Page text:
• We ignore ('neglect') gravitational attraction effects.

    Although any two masses experience a gravitational attraction to each other, we assume that the velocity increments that would arise from such gravitational attraction are extremely small increments compared to the user-specified velocities.

    Essentially, we are considering relatively small masses.

The following equation gives the values of Va.

Va = (m1*V1b + m2*V2b) / (m1 + m2)

This equation is easily derived from the single equation for conservation of momentum:

m1*V1b + m2*V2b = (m1 + m2)*Va


The GUI should allow the user to enter various values for

  • m1

  • m2

  • V1b

  • V2b

  • D,
    the initial distance between m1 and m2.

In addition, the GUI should allow the user to specify the width of the image area in pixels, say ImgWidthPx.

The GUI should provide 2 buttons by which the user can specify 2 colors for:

  • the canvas background

  • the 2 masses (circles)
    and the line along which they travel.

When the mass and velocity parameters are ready, the GUI is to provide a 'Solve' button by which the user can trigger the calculation of the after-impact velocity, Va.

After Va is calculated and the user has readied the D parameter, image width (in pixels), and the 2 colors, the user can click on a 'Start' radiobutton to start the animation.

The user can click on a 'Stop' radiobutton to stop the animation, if it is still going.

The GUI is to include a 'Help' button by which the user can get information on how the GUI can be used.

And the GUI can include a 'ResetParms' button --- by which the user can reset the values of m1, m2, V1b, V2b, and D to their initially-displayed values.


To evaluate any further requirements that we may need for the GUI, it is helpful to know some of the details of

  • the method of implementing the animation

Some details follow.


The details of doing the drawing of the animation get rather complicated because the user can specify positive or negative velocities.

If the 'before' velocities are both positive or both negative, it may take a long time for the impact to occur --- or impact may not be possible.

The animation logic needs to check for the latter situation.

To model the before-impact and after-impact movement within the image area, the time and place of the impact need to be computed.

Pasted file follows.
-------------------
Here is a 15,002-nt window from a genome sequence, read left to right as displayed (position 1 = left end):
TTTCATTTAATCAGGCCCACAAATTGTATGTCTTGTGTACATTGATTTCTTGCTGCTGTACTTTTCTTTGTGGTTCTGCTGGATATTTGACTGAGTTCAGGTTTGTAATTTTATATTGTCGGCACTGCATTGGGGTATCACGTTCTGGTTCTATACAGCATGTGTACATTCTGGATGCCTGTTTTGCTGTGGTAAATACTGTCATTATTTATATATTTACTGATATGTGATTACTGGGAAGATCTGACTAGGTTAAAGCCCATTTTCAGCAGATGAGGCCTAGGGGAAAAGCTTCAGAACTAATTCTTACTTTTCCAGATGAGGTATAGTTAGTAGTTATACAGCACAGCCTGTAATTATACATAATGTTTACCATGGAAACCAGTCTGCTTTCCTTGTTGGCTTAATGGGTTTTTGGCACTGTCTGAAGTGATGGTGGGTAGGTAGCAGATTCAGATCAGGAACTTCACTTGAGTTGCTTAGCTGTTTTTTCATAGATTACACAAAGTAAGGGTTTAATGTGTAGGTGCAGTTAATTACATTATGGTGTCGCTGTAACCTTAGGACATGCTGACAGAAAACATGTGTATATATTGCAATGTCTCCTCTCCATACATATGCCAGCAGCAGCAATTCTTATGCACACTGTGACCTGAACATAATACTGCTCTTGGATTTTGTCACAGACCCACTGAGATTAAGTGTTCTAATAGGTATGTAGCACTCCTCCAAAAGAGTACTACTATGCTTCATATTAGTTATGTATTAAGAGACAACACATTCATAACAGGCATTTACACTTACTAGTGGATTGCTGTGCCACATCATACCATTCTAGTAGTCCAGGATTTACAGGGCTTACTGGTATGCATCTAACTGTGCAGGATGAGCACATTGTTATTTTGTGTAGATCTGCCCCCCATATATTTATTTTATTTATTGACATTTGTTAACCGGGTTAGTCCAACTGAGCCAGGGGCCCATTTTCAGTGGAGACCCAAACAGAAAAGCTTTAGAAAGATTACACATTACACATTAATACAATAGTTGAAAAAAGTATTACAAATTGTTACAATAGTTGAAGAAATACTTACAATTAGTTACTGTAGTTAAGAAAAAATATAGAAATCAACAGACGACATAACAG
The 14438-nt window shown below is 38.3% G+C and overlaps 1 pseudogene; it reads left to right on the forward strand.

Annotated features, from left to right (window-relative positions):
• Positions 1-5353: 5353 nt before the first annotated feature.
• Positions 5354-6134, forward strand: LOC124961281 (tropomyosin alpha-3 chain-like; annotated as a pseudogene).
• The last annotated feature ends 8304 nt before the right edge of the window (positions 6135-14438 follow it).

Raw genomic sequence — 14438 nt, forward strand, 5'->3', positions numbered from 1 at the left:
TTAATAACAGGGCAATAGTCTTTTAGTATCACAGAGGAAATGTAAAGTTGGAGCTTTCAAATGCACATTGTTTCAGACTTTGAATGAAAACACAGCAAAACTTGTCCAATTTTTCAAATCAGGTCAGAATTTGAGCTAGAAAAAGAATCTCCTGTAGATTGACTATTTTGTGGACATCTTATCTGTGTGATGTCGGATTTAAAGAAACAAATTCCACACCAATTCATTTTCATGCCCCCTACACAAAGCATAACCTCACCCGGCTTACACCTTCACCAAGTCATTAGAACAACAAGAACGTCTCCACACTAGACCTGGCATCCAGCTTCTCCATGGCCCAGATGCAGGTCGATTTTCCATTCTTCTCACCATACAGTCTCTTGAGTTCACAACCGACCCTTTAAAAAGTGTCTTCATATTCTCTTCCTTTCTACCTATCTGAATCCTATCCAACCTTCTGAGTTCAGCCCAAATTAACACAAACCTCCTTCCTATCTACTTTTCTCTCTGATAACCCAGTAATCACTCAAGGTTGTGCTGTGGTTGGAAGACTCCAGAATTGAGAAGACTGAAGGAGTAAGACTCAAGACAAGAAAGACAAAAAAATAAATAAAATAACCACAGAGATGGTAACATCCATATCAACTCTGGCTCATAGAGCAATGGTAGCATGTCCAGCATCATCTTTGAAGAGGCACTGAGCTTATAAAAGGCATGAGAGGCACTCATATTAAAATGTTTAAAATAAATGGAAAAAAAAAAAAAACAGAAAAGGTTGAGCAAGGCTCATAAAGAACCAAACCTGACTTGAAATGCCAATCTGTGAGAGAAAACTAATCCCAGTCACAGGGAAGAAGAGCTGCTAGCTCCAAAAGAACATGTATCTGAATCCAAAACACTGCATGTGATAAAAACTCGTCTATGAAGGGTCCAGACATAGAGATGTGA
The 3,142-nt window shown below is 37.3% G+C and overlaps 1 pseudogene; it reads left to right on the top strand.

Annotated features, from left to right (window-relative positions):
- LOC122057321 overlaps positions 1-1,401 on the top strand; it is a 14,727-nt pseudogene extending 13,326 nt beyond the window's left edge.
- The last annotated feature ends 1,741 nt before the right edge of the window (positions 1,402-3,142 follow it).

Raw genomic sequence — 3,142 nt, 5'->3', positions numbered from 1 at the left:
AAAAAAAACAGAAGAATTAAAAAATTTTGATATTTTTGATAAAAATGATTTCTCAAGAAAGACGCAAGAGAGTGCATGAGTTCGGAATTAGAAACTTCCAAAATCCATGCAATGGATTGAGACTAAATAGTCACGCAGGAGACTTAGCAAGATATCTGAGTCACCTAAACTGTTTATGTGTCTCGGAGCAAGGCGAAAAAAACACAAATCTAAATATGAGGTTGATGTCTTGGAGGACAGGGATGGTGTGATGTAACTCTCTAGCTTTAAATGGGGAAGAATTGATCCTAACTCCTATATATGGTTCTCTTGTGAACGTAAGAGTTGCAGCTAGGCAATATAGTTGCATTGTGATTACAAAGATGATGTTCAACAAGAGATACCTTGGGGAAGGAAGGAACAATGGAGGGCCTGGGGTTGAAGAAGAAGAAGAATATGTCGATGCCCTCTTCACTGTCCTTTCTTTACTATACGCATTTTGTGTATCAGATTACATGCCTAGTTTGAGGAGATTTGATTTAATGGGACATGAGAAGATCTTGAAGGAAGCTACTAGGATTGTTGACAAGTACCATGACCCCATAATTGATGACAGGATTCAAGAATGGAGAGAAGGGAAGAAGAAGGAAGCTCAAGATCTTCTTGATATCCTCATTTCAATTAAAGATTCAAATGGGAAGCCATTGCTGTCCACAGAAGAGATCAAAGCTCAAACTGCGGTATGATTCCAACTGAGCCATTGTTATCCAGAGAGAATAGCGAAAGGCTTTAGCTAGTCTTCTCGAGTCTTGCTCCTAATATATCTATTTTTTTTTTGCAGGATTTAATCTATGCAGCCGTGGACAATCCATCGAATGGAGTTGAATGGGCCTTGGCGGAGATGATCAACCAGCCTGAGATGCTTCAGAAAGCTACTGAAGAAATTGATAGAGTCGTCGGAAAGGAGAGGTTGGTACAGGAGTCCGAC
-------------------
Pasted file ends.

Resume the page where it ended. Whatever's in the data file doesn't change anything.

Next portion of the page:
Then limits, Xmin and Xmax, in 'world-coordinates' need to be computed so that the animation can be drawn in such a way that the before-impact and after-impact motion can be drawn within the specified image width.

The limits, Xmin and Xmax, in world-coordinates need to be mapped to the left and right pixel-coordinates, 0 and ImgWidthPx.

This will allow the before-impact, impact, and after-impact motion of the 2 masses to proceed within the image area.

A time-step size, h, may be automatically computed for the user in order that the animation proceeds smoothly.

The initial distance, D, between the 2 masses may need to be adjusted to avoid an animation that proceeds too slowly.

In addition, we use the value of the 2 masses, m1 and m2, to determine the radii of the 2 circles that are drawn to indicate the magnitude of the 2 masses.

And we use the sum m1+m2 to determine a radius of a circle to represent the merged masses that result from the impact.

The way that these 3 radii are determined, in world-coordinates, can be rather involved.

See the comments in the 'animate' proc for details on the various aspects of implementing the animation.


From the discussion above, we see that the Tk GUI should allow the user to specify

m1, m2, V1b, V2b

from which Va can be calculated.

There is to be a 'Solve' button --- to calculate Va.


For the animation, some other parameters are required.

For example: D, image-width, and 2 colors.

The GUI may allow the user to specify D ---- an initial distance between m1 and m2.

The GUI can let the user specify the width of the image area in pixels, say ImgWidthPx.

And the GUI can provide 2 buttons by which the user can specify 2 colors.

Then, on the GUI, there can be 'Start' and 'Stop' radiobuttons to start and stop an animation run.

The time-step and speed of animation:

    This script may use the velocities --- V1b, V2b, Va ---- to calculate a time-step, 'h', that gives smooth animation.

    (Thus we avoid the need to supply a widget on the GUI for time-step.)

    The time-step, 'h', may be used to control the real-time speed of the animation.

    To allow the user to speed-up or slow-down the animation, there could be a Tk widget ('entry' or 'scale') by which to specify a wait-time (in millisecs) between computing and displaying the new positions of the 2 circles.

    This would be an alternative to using a wait-time value calculated from the user-selected time-step, h.

    For now, we may simply calculate the animation wait-time based on the time-step, h.

We may also accumulate the animation data --- t(i), x1(t(i)), x2(t(i)), and x12(t(i)) where x1 and x2 denote the location of the 2 masses during the animation, before the impact --- and x12 denotes the location of the combined mass during the animation, after the impact.